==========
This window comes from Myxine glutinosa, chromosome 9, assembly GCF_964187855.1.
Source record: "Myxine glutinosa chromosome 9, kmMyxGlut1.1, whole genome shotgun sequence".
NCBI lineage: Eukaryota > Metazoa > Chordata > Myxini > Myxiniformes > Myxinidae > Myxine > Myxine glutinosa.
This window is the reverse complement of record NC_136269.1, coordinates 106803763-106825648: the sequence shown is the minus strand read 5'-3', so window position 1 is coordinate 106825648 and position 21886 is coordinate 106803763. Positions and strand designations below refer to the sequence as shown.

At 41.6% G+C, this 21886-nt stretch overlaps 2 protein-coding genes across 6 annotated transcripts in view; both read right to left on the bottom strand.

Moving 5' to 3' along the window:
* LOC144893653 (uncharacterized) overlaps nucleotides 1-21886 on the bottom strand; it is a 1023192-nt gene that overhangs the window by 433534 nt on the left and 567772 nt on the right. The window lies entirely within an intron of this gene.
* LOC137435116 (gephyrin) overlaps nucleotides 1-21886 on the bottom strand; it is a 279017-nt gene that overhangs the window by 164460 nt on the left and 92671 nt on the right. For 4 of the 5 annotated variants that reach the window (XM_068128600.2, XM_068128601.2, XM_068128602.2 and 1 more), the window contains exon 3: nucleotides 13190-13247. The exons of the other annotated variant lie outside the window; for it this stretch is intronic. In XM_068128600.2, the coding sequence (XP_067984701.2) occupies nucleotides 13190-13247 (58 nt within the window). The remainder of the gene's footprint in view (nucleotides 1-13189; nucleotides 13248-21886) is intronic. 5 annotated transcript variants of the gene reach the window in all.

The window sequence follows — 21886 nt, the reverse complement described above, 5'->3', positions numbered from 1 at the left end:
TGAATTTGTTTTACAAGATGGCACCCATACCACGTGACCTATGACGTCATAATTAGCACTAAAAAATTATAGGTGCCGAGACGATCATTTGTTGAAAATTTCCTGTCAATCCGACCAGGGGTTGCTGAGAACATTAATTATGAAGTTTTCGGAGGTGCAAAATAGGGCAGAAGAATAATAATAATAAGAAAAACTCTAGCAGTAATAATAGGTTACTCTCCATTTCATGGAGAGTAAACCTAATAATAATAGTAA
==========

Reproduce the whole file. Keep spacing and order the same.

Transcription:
This window comes from Myxine glutinosa, chromosome 9, assembly GCF_964187855.1.
Source record: "Myxine glutinosa chromosome 9, kmMyxGlut1.1, whole genome shotgun sequence".
NCBI lineage: Eukaryota > Metazoa > Chordata > Myxini > Myxiniformes > Myxinidae > Myxine > Myxine glutinosa.
This window is the reverse complement of record NC_136269.1, coordinates 106803763-106825648: the sequence shown is the minus strand read 5'-3', so window position 1 is coordinate 106825648 and position 21886 is coordinate 106803763. Positions and strand designations below refer to the sequence as shown.

At 41.6% G+C, this 21886-nt stretch overlaps 2 protein-coding genes across 6 annotated transcripts in view; both read right to left on the bottom strand.

Moving 5' to 3' along the window:
* LOC144893653 (uncharacterized) overlaps nucleotides 1-21886 on the bottom strand; it is a 1023192-nt gene that overhangs the window by 433534 nt on the left and 567772 nt on the right. The window lies entirely within an intron of this gene.
* LOC137435116 (gephyrin) overlaps nucleotides 1-21886 on the bottom strand; it is a 279017-nt gene that overhangs the window by 164460 nt on the left and 92671 nt on the right. For 4 of the 5 annotated variants that reach the window (XM_068128600.2, XM_068128601.2, XM_068128602.2 and 1 more), the window contains exon 3: nucleotides 13190-13247. The exons of the other annotated variant lie outside the window; for it this stretch is intronic. In XM_068128600.2, the coding sequence (XP_067984701.2) occupies nucleotides 13190-13247 (58 nt within the window). The remainder of the gene's footprint in view (nucleotides 1-13189; nucleotides 13248-21886) is intronic. 5 annotated transcript variants of the gene reach the window in all.

The window sequence follows — 21886 nt, the reverse complement described above, 5'->3', positions numbered from 1 at the left end:
TGAATTTGTTTTACAAGATGGCACCCATACCACGTGACCTATGACGTCATAATTAGCACTAAAAAATTATAGGTGCCGAGACGATCATTTGTTGAAAATTTCCTGTCAATCCGACCAGGGGTTGCTGAGAACATTAATTATGAAGTTTTCGGAGGTGCAAAATAGGGCAGAAGAATAATAATAATAAGAAAAACTCTAGCAGTAATAATAGGTTACTCTCCATTTCATGGAGAGTAAACCTAATAATAATAGTAA